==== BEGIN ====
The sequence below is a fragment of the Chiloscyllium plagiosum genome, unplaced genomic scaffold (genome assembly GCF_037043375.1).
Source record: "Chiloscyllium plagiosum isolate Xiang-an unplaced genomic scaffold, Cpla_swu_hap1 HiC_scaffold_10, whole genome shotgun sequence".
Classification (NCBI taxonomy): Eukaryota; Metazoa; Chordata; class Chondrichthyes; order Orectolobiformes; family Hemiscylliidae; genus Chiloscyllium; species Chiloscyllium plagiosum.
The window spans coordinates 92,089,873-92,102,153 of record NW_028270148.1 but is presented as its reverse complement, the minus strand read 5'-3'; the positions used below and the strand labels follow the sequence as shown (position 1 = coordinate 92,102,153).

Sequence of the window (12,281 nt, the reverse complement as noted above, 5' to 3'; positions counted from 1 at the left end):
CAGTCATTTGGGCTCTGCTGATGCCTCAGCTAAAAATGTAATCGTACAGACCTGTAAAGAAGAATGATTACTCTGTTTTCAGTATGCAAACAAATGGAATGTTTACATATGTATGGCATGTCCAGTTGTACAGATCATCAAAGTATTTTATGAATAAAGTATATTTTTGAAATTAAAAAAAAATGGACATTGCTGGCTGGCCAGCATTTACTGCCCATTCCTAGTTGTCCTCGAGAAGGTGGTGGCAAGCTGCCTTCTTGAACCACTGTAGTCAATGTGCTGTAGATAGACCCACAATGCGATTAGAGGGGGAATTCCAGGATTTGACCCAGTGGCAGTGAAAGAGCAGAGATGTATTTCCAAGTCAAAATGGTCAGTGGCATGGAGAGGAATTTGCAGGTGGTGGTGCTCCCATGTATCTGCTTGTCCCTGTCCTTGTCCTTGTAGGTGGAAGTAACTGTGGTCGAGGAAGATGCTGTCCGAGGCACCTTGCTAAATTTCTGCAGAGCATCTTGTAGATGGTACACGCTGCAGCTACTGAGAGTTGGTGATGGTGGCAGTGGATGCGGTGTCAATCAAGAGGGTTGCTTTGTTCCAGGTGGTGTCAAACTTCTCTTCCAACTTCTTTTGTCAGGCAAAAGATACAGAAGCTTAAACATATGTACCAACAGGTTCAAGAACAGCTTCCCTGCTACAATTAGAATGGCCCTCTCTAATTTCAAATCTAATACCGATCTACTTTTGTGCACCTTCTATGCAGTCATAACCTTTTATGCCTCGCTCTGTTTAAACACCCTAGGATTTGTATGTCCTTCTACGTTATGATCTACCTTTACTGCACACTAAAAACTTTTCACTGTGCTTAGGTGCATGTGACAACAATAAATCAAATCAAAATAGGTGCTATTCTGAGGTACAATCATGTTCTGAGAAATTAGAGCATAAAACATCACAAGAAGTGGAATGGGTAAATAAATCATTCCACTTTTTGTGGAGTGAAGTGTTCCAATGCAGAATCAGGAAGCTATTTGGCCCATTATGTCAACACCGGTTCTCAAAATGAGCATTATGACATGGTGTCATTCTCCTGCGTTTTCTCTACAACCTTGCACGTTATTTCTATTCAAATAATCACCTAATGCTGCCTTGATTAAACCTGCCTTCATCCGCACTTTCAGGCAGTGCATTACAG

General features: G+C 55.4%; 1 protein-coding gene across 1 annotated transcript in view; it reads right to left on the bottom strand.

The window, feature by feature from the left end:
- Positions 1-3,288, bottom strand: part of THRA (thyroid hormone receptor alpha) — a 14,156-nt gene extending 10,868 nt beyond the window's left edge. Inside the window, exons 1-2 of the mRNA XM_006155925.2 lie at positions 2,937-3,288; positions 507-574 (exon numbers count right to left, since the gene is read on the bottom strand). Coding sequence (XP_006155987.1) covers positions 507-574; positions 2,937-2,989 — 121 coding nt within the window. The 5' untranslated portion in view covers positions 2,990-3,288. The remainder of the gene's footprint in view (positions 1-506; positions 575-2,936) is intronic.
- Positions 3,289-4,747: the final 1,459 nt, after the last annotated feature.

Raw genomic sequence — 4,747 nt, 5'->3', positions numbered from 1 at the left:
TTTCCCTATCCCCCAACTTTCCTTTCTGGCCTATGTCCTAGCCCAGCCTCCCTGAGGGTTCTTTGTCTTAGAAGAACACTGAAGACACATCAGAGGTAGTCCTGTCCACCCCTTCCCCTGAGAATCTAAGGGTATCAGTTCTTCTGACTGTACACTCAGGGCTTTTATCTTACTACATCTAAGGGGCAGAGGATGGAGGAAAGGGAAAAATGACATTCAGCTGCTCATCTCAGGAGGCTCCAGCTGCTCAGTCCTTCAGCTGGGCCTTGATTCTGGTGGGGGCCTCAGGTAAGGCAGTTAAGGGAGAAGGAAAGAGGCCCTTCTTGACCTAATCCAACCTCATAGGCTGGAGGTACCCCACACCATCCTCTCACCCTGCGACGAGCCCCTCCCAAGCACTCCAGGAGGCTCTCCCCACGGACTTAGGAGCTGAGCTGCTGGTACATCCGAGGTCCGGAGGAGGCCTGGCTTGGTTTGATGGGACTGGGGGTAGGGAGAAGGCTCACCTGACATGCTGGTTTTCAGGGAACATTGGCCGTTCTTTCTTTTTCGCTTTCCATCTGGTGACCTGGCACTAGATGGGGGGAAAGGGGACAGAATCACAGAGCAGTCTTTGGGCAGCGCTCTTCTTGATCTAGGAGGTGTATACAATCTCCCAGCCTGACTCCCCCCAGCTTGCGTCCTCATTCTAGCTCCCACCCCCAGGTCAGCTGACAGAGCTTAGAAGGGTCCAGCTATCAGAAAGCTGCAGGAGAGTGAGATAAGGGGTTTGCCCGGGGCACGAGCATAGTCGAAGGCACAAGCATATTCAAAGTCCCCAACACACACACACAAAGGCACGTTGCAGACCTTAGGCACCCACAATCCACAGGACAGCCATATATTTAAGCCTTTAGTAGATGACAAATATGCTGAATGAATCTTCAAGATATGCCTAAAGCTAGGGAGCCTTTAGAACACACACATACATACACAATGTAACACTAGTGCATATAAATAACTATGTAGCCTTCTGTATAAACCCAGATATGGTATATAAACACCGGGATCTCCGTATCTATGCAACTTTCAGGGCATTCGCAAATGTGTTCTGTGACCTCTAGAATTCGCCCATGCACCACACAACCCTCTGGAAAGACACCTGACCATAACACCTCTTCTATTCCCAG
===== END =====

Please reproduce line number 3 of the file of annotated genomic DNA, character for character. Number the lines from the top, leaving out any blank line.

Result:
Classification (NCBI taxonomy): Eukaryota; Metazoa; Chordata; class Chondrichthyes; order Orectolobiformes; family Hemiscylliidae; genus Chiloscyllium; species Chiloscyllium plagiosum.